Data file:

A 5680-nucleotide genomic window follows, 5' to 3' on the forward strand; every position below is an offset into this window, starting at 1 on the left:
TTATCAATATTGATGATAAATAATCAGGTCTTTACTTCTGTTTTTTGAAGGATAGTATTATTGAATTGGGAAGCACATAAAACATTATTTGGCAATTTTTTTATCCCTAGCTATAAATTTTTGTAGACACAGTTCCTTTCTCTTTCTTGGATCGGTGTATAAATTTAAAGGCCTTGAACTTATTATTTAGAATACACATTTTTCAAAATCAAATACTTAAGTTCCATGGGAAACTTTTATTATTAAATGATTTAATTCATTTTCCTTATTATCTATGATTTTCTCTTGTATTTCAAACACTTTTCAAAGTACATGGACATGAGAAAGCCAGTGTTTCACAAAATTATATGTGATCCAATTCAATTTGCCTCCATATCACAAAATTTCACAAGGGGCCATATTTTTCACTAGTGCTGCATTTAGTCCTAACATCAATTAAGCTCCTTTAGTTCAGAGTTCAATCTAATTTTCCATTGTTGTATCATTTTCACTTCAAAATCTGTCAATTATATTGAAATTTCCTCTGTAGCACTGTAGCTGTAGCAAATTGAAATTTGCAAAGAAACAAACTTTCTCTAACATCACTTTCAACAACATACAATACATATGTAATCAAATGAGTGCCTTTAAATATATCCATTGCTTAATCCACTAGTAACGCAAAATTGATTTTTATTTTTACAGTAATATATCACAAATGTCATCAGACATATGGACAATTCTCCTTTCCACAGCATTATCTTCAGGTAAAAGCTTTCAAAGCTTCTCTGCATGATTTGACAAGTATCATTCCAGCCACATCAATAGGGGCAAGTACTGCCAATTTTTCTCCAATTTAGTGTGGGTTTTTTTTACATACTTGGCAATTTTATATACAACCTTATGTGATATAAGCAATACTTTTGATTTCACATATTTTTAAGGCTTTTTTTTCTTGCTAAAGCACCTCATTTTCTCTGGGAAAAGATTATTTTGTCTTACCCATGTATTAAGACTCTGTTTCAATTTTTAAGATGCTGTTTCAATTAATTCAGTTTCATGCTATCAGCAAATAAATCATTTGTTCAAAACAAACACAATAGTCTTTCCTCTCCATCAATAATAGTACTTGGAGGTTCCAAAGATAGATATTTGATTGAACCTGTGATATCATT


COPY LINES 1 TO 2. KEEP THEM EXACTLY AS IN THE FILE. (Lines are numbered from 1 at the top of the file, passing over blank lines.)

A 5680-nucleotide genomic window follows, 5' to 3' on the forward strand; every position below is an offset into this window, starting at 1 on the left:
TTATCAATATTGATGATAAATAATCAGGTCTTTACTTCTGTTTTTTGAAGGATAGTATTATTGAATTGGGAAGCACATAAAACATTATTTGGCAATTTTTTTATCCCTAGCTATAAATTTTTGTAGACACAGTTCCTTTCTCTTTCTTGGATCGGTGTATAAATTTAAAGGCCTTGAACTTATTATTTAGAATACACATTTTTCAAAATCAAATACTTAAGTTCCATGGGAAACTTTTATTATTAAATGATTTAATTCATTTTCCTTATTATCTATGATTTTCTCTTGTATTTCAAACACTTTTCAAAGTACATGGACATGAGAAAGCCAGTGTTTCACAAAATTATATGTGATCCAATTCAATTTGCCTCCATATCACAAAATTTCACAAGGGGCCATATTTTTCACTAGTGCTGCATTTAGTCCTAACATCAATTAAGCTCCTTTAGTTCAGAGTTCAATCTAATTTTCCATTGTTGTATCATTTTCACTTCAAAATCTGTCAATTATATTGAAATTTCCTCTGTAGCACTGTAGCTGTAGCAAATTGAAATTTGCAAAGAAACAAACTTTCTCTAACATCACTTTCAACAACATACAATACATATGTAATCAAATGAGTGCCTTTAAATATATCCATTGCTTAATCCACTAGTAACGCAAAATTGATTTTTATTTTTACAGTAATATATCACAAATGTCATCAGACATATGGACAATTCTCCTTTCCACAGCATTATCTTCAGGTAAAAGCTTTCAAAGCTTCTCTGCATGATTTGACAAGTATCATTCCAGCCACATCAATAGGGGCAAGTACTGCCAATTTTTCTCCAATTTAGTGTGGGTTTTTTTTACATACTTGGCAATTTTATATACAACCTTATGTGATATAAGCAATACTTTTGATTTCACATATTTTTAAGGCTTTTTTTTCTTGCTAAAGCACCTCATTTTCTCTGGGAAAAGATTATTTTGTCTTACCCATGTATTAAGACTCTGTTTCAATTTTTAAGATGCTGTTTCAATTAATTCAGTTTCATGCTATCAGCAAATAAATCATTTGTTCAAAACAAACACAATAGTCTTTCCTCTCCATCAATAATAGTACTTGGAGGTTCCAAAGATAGATATTTGATTGAACCTGTGATATCATT